Drollinger: How to Lead Your Family in a Christmas Devotion

More than 2,000 years ago, a babe whose coming was foretold in Scripture was born in Bethlehem, and the world has never been the same. For Christians, his humble birth in that lowly stable — the fulfillment of God’s promise to the world — is why we celebrate. And your family’s holiday gathering presents the perfect opportunity for you to share the story of the Christ child’s birth and the eternal gift that his coming promises to each one of them — the gift of salvation from a loving God. Leading your family members to Christ is one of the most important functions you will perform in life, and the one with the greatest return on investment, I might add! Spiritual leadership is incumbent upon the husband. Being obedient to Scripture in this regard not only brings down personal blessings from above, but it helps ensure that the faith is passed down in your family. Christmas is a time to build your family culture: “As for me and my house, we will serve the Lord,” says Joshua in Joshua 24:15. To help you in this important responsibility, I am providing you with a Bible study called “Leading the Family Devotions at Christmas.” This study suggests ways you can craft a plan for a spiritually growing, memory-building investment in your family’s future. I encourage you to perform this important ministry function during this joyous time of the year. Begin to prepare for your devotions when you invite your family to your home. In addition to telling them what time to arrive and other details, mention the family devotion. By providing this information, your family will not be surprised when you transition into this part of the day. It will also take pressure off you when the time arrives to segue into the devotion. First and foremost, it is important for you to manifest a servant’s heart. Your introductory remarks should express heartfelt gratitude that you could all be together during this wonderful time of year. Praise your wife. Nothing is more important in the formation and stability of your children and grandchildren than for them to see how much you love your wife. Use the “ACTS” outline. Adoration: Mention several characteristics you like about her; Confession: Admit to a few things she puts up with in you; Thanksgiving: Show gratefulness; and Supplication: Express that you pray for her. Speak personally and edifyingly into the lives of your family members. This will require forethought to be most effective. Spend some time this week thinking about each one who will be in your home. Open your personal Bible to Luke 2. Assign your best readers to read through the verses and pass your Bible to them. This isn’t so much a time to exegete the passage verse by verse as it is an opportunity to cozy up and listen to one another read God’s Word. Once the reading is completed, be ready to share some of your insights into the passage. For instance, you could emphasize that Jesus is said to be Lord (Luke 2:11). Ask, “What does ‘Lord’ mean?” Kurios, the Greek word for “lord,” is used 747 times in the New Testament. In contrast, “savior” only appears 22 times in the NT. Ask, “What is so significant about that?” The answer is that the book of Luke and the apostolic preaching of the first-century church emphasized the need for us to come to know Jesus as our Lord and master — not just in terms of knowledge only, or as an eternal insurance policy who doesn’t tangibly affect our lives today (cf. Romans 10:9-10). Sing a hymn together. I recommend “The First Noel.” If you are not a good singer, defer to someone who is. The word “noel” is from the same Latin root from which we derive the English adjective “natal.” If you have young children or grandchildren, you might want to add that this is a song about Jesus’ birthday! Share your personal testimony. An effective testimony includes the following: what your life was like before receiving Christ, how you received Christ, and how your life has changed since you received Christ. Your main objective is to model for your family how they too can receive Christ if they haven’t already. So edit your comments with this in mind. Share the gospel. Nothing you can accomplish as a husband and father is more important than leading your children and other family members to Christ — now is a good time! These Scriptures will aid you in sharing the gospel in a succinct and thoughtful way:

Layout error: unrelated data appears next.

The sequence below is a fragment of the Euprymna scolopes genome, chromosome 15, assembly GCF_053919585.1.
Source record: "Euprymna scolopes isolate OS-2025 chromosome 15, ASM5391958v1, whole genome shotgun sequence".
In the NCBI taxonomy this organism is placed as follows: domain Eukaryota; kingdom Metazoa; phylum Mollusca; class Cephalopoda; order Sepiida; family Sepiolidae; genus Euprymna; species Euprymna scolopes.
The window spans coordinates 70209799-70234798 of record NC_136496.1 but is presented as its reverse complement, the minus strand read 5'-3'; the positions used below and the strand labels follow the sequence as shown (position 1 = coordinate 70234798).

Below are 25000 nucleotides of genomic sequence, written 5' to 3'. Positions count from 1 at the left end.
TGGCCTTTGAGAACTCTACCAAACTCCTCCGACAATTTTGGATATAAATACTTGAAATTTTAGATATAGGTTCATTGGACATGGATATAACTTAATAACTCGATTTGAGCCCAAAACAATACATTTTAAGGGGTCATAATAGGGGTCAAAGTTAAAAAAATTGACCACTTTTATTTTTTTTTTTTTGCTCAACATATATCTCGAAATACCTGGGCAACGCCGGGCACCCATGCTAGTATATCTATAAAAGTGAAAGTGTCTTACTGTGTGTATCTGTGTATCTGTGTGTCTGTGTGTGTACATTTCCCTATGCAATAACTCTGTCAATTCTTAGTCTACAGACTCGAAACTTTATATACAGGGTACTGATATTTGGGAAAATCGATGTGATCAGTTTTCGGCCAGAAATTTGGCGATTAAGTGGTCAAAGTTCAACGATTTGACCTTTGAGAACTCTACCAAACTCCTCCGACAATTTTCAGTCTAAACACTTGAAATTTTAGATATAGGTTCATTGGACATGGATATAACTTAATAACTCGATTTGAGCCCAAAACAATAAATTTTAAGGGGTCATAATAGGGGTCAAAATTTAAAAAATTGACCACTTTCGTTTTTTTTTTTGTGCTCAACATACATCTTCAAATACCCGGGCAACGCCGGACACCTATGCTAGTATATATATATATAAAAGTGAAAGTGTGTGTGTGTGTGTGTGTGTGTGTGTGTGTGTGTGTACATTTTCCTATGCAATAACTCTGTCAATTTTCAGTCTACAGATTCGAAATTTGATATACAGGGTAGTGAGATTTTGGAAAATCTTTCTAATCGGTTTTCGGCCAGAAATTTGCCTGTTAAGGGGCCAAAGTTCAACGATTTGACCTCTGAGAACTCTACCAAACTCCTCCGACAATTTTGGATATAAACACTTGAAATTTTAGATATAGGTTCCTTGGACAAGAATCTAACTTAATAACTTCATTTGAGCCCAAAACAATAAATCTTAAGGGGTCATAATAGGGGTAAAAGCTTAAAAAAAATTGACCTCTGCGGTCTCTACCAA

• For all have sinned and fall short of the glory of God (Romans 3:23).
  • For the wages of sin is death, but the free gift of God is eternal life in Christ Jesus our Lord (Romans 6:23).
  • But God demonstrates His own love toward us, in that while we were yet sinners, Christ died for us (Romans 5:8).
  • But as many as received Him, to them He gave the right to become children of God, even to those who believe in His name (John 1:12).
Look up the following passages prior to the devotion and mark them in your Bible. Ask your family members to invite the Lord Jesus into their hearts, just like you did. Take advantage of the special warmth people feel at Christmas, the power of having read the Word of God, and your personal testimony. These are pillars to support your quest for their salvation. Don’t preach; rather, emphasize personal warmth and gentleness while being courageous in your inner person. May God richly bless you as you lay hold of your spiritual leadership responsibilities in your household. To read the entire study, click here. This article appeared originally on The Western Journal.

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